Walter Meyer wrote:
>"OK, cut! What's a sopranist? Flavio, from his picture, as well as his
name, is male. His voice sounds like a woman's. He's not a countertenor.
Is he a boy soprano?"
You didn't indicate Mr Oliver's age, so it's difficult to comment on
whether he's a boy soprano or not, though it seems highly unlikely to
me that Tolemeo would be sung by a pre-pubescent boy! (But you never
know!) In any event, a number of terms are currently used to label men who
perform exclusively in their falsetto range, e.g., countertenor, male alto,
falsettist, sopranist, haute-contre, etc. In the not-to-distant past, some
folks argued that the term "counter-tenor" should be reserved for men who
sang somewhat higher than the normal tenor range, but not in falsetto.
(Russell Oberlin was usually offered as an example.) Today, however, the
term is usually applied to men who sing falsetto.
Mr Meyer went on to ask:
>"Why did male roles in Handel's time have to be written for castrati
Chalk this one up to the way in which tastes and artistic conventions
always change over time! In Handel's day, and especially in the realm of
Italian opera (which is what Handel wrote), it was a generally held belief
that only the highest voices were appropriate for the expression of the
noblest sentiments and emotions - which is of course what heroic male leads
were all about. I think that virtually all of Handel's heroic male leads
were written in the soprano / alto range. (By the way, Handel wrote some
of these roles expressly for his favorite women singers, and would often
cast women in them if a good castrato wasn't available. He didn't use
countertenors in opera and he didn't transpose heroic roles down so that
they could be sung by tenors or basses. It was more important for the role
to be sung by someone of the right voice type than for the role to be sung
by someone of the "right" gender. Gluck, Mozart, and Rossini wrote heroic
roles for the highest voice categories also - Orfeo, Idamante, and
Tancredi, respectively - so the practice didn't stop with Handel and his
contemporaries. I don't think that French baroque opera made much use, if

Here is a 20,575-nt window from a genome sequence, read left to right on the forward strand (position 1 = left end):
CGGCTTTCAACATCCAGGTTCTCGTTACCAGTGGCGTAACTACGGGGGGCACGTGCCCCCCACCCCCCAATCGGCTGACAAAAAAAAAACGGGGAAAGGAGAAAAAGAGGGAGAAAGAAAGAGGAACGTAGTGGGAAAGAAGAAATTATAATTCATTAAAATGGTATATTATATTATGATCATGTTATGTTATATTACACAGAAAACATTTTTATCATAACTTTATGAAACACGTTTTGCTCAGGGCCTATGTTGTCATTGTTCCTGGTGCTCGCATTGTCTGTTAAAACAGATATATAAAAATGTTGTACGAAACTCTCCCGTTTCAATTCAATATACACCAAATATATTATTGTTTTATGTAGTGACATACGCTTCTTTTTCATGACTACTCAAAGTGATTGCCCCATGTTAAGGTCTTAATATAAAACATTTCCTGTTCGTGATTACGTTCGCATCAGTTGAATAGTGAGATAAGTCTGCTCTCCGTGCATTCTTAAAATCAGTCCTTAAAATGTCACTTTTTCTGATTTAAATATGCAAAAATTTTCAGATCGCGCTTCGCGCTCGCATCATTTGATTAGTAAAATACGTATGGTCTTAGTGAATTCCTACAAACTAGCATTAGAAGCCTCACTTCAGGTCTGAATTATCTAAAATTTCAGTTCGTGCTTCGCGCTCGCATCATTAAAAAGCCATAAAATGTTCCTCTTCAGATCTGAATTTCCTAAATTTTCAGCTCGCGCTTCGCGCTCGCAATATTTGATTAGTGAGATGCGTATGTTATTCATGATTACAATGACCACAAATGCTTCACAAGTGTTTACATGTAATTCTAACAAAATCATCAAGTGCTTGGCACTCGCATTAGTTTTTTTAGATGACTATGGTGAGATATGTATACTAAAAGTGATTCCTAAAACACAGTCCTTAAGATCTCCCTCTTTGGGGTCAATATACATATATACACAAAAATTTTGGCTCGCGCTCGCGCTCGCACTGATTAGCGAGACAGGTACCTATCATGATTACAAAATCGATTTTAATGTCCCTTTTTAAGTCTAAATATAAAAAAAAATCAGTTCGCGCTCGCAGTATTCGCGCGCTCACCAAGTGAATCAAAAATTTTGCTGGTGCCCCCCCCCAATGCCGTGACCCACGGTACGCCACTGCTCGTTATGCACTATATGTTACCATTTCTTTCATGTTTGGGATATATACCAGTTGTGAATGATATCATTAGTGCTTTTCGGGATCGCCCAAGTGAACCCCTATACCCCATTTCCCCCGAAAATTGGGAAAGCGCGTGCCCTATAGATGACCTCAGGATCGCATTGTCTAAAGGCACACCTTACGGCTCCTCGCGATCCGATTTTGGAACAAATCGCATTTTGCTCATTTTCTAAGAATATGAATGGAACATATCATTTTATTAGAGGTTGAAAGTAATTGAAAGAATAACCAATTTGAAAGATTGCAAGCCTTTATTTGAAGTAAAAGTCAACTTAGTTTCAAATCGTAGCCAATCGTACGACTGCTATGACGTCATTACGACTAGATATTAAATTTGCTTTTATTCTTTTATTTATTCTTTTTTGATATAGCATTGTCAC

any, of castrati. For a while, castrati sang all female roles in operas
performed in some parts of Italy because women were banned from the stage.)
In addition, the castrati were (Italian) baroque opera's equivalent of
today's rock stars - fashionable, adored, and sure box office draws! It's
not surprising that a composer would want to take advantage of that fact
by writing leading roles for castrati. People liked them and the way
they sounded. (And since the most popular castrati could pick and choose
what and where to sing, you can bet that they insisted on lead roles!)
Modern audiences' tastes have been conditioned differently, of course, and
I think in general an audience today expects that a male role - especially
a "heroic" one - will be performed by a (suitably manly) male unless there
is some specific point to be made by having the role performed by a female.
It's hard to imagine a composer today choosing as a matter of course to
write a male lead to be performed by either a female or male alto.
(However, given the wealth of available and popular countertenors, I CAN
imagine a composer writing a male lead specifically for a *male* alto -
though in this case the gender would matter more than the voice type.)
In fact, some opera-goers are so disturbed / disoriented by women singing
male roles in performances of baroque opera that they only want to see
countertenors perform these roles, even though it's in no way "authentic"
and even though some would argue that few countertenors are really equal
to the task vocally! Amusingly enough, even though Handel specifically
wrote the role of (the adolescent) Sesto in Giulio Cesare for Margherita
Durastani, one of his favorite sopranos, today that role is often sung by
a (heavily bearded) countertenor. Baroque audiences might find that bit
of casting wholly "unrealistic" by their standards!